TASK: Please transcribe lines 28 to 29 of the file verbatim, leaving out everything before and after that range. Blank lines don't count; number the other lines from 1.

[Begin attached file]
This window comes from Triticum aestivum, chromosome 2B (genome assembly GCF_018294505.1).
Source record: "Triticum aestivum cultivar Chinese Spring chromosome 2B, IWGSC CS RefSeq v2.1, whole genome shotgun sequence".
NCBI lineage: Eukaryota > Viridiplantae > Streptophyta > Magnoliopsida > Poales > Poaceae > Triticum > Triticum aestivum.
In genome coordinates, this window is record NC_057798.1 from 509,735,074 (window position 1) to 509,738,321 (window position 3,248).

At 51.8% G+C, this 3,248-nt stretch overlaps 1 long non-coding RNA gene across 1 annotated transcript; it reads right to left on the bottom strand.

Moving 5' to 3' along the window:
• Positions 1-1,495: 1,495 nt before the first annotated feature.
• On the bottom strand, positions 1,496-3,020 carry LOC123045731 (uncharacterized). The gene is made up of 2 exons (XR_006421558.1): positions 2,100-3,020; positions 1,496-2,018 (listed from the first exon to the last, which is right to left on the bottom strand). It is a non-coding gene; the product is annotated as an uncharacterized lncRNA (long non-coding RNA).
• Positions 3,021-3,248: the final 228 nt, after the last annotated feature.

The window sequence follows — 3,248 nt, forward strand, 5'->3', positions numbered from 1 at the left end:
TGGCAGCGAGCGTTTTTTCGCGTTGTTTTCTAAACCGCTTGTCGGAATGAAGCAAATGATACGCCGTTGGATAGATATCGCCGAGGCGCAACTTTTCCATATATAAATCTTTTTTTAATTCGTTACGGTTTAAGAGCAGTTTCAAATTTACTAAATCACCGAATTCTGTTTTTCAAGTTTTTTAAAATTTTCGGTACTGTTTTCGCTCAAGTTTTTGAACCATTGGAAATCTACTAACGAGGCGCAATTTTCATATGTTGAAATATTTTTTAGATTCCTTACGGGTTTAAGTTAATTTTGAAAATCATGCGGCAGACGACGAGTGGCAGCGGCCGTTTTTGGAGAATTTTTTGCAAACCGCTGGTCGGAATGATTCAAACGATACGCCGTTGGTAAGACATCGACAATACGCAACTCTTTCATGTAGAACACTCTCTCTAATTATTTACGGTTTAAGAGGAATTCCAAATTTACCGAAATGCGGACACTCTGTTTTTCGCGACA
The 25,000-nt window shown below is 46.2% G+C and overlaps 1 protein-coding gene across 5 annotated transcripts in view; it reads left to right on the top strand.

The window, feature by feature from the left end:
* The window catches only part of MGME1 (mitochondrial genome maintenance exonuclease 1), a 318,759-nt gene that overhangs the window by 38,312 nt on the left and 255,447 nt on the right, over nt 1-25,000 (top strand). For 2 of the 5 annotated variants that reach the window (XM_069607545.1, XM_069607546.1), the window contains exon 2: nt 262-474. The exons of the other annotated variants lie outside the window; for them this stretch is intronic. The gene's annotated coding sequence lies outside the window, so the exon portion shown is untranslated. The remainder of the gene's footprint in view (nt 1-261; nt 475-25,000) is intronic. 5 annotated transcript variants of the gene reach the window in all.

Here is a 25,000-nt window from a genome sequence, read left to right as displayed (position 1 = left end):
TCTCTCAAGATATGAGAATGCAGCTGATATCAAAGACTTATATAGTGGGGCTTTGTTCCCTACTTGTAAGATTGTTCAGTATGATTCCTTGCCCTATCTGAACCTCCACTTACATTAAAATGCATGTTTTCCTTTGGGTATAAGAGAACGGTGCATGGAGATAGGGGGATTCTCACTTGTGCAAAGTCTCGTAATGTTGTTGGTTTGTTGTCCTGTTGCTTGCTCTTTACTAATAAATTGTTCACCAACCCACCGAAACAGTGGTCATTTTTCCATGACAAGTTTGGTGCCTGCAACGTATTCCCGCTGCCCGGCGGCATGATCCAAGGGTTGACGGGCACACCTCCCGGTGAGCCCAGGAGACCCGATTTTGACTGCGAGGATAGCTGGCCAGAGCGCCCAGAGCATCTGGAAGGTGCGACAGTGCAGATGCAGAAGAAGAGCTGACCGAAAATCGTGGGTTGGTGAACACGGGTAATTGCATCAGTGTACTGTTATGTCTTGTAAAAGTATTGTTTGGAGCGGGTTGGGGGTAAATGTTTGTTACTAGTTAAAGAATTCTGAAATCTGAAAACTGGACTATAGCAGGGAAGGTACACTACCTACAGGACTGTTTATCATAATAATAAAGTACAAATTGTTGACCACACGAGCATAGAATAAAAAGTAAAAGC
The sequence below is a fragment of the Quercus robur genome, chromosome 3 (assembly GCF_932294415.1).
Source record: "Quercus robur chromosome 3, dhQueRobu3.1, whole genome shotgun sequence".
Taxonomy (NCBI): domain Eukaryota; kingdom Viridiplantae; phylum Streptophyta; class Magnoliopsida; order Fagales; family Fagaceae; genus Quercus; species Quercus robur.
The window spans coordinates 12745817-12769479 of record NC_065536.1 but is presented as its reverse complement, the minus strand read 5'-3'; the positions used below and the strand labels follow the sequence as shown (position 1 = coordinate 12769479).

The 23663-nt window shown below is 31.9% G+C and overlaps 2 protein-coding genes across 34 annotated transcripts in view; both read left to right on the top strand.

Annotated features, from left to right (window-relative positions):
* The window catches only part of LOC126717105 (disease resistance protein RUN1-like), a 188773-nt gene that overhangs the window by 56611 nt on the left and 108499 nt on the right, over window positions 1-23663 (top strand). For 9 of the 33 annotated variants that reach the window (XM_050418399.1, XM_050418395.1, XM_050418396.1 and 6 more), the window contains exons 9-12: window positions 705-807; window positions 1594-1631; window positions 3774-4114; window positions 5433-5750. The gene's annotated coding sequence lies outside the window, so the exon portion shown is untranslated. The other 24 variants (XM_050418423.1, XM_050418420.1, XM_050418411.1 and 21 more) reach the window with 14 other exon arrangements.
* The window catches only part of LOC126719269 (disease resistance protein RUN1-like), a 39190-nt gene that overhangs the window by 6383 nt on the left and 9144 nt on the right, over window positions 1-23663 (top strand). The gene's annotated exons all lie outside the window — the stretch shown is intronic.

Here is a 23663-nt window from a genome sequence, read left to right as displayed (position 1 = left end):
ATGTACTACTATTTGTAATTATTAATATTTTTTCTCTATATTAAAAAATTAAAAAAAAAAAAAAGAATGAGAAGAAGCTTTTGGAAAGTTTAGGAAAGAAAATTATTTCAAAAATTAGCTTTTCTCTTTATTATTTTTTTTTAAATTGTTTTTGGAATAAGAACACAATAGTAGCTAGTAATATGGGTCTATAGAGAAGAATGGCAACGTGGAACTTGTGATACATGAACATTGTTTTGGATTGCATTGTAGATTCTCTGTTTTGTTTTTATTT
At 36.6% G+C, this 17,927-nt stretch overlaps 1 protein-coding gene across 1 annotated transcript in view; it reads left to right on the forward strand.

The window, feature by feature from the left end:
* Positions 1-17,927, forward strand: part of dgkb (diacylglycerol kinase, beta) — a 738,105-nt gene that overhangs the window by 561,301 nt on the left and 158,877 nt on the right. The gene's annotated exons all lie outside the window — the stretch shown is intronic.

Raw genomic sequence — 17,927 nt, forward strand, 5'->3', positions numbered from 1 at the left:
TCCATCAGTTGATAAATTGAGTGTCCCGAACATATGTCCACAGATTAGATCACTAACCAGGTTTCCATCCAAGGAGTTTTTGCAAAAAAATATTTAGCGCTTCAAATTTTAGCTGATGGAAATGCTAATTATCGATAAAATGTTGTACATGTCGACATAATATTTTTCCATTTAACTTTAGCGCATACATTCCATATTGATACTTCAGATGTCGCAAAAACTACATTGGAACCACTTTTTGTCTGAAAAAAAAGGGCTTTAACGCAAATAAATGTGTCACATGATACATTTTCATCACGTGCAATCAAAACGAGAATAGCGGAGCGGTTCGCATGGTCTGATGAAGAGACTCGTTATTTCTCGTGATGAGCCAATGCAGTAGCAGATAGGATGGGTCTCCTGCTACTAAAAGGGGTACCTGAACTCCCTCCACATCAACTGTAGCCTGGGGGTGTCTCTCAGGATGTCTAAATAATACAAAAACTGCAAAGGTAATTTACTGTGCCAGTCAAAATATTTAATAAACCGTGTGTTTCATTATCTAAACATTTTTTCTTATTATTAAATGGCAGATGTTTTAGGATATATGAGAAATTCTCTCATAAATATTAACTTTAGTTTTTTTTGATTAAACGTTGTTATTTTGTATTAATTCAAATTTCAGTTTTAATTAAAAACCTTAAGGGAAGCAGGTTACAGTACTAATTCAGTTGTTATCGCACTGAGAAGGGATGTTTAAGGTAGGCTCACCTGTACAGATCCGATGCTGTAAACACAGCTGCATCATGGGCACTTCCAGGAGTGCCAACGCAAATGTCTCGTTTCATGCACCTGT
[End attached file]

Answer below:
The window, feature by feature from the left end:
* Positions 1-17,927, forward strand: part of dgkb (diacylglycerol kinase, beta) — a 738,105-nt gene that overhangs the window by 561,301 nt on the left and 158,877 nt on the right. The gene's annotated exons all lie outside the window — the stretch shown is intronic.